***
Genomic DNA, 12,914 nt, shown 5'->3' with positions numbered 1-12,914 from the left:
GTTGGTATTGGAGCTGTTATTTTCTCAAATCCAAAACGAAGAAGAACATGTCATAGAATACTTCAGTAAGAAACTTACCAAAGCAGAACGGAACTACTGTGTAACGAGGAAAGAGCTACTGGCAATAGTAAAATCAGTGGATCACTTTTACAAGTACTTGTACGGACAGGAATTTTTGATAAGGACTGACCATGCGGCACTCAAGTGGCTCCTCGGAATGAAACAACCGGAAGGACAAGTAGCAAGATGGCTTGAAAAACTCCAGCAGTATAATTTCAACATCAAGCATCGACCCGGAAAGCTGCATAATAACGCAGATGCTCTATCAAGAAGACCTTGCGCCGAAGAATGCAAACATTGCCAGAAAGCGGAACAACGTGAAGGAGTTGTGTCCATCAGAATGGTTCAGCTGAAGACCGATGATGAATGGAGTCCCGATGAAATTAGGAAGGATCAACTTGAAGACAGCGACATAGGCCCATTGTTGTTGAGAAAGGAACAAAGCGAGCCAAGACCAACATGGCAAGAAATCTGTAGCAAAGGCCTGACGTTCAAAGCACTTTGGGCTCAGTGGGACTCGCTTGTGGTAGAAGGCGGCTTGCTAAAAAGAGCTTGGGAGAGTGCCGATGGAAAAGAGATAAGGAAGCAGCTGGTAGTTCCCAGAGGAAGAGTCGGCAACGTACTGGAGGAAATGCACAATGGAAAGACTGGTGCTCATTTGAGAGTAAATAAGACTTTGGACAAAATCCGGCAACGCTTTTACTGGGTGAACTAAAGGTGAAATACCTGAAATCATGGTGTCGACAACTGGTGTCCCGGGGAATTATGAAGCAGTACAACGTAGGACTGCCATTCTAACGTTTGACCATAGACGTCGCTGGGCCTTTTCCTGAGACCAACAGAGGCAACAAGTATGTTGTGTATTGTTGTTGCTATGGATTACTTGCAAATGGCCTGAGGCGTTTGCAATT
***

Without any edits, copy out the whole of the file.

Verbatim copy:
Genomic DNA, 12,914 nt, shown 5'->3' with positions numbered 1-12,914 from the left:
GTTGGTATTGGAGCTGTTATTTTCTCAAATCCAAAACGAAGAAGAACATGTCATAGAATACTTCAGTAAGAAACTTACCAAAGCAGAACGGAACTACTGTGTAACGAGGAAAGAGCTACTGGCAATAGTAAAATCAGTGGATCACTTTTACAAGTACTTGTACGGACAGGAATTTTTGATAAGGACTGACCATGCGGCACTCAAGTGGCTCCTCGGAATGAAACAACCGGAAGGACAAGTAGCAAGATGGCTTGAAAAACTCCAGCAGTATAATTTCAACATCAAGCATCGACCCGGAAAGCTGCATAATAACGCAGATGCTCTATCAAGAAGACCTTGCGCCGAAGAATGCAAACATTGCCAGAAAGCGGAACAACGTGAAGGAGTTGTGTCCATCAGAATGGTTCAGCTGAAGACCGATGATGAATGGAGTCCCGATGAAATTAGGAAGGATCAACTTGAAGACAGCGACATAGGCCCATTGTTGTTGAGAAAGGAACAAAGCGAGCCAAGACCAACATGGCAAGAAATCTGTAGCAAAGGCCTGACGTTCAAAGCACTTTGGGCTCAGTGGGACTCGCTTGTGGTAGAAGGCGGCTTGCTAAAAAGAGCTTGGGAGAGTGCCGATGGAAAAGAGATAAGGAAGCAGCTGGTAGTTCCCAGAGGAAGAGTCGGCAACGTACTGGAGGAAATGCACAATGGAAAGACTGGTGCTCATTTGAGAGTAAATAAGACTTTGGACAAAATCCGGCAACGCTTTTACTGGGTGAACTAAAGGTGAAATACCTGAAATCATGGTGTCGACAACTGGTGTCCCGGGGAATTATGAAGCAGTACAACGTAGGACTGCCATTCTAACGTTTGACCATAGACGTCGCTGGGCCTTTTCCTGAGACCAACAGAGGCAACAAGTATGTTGTGTATTGTTGTTGCTATGGATTACTTGCAAATGGCCTGAGGCGTTTGCAATT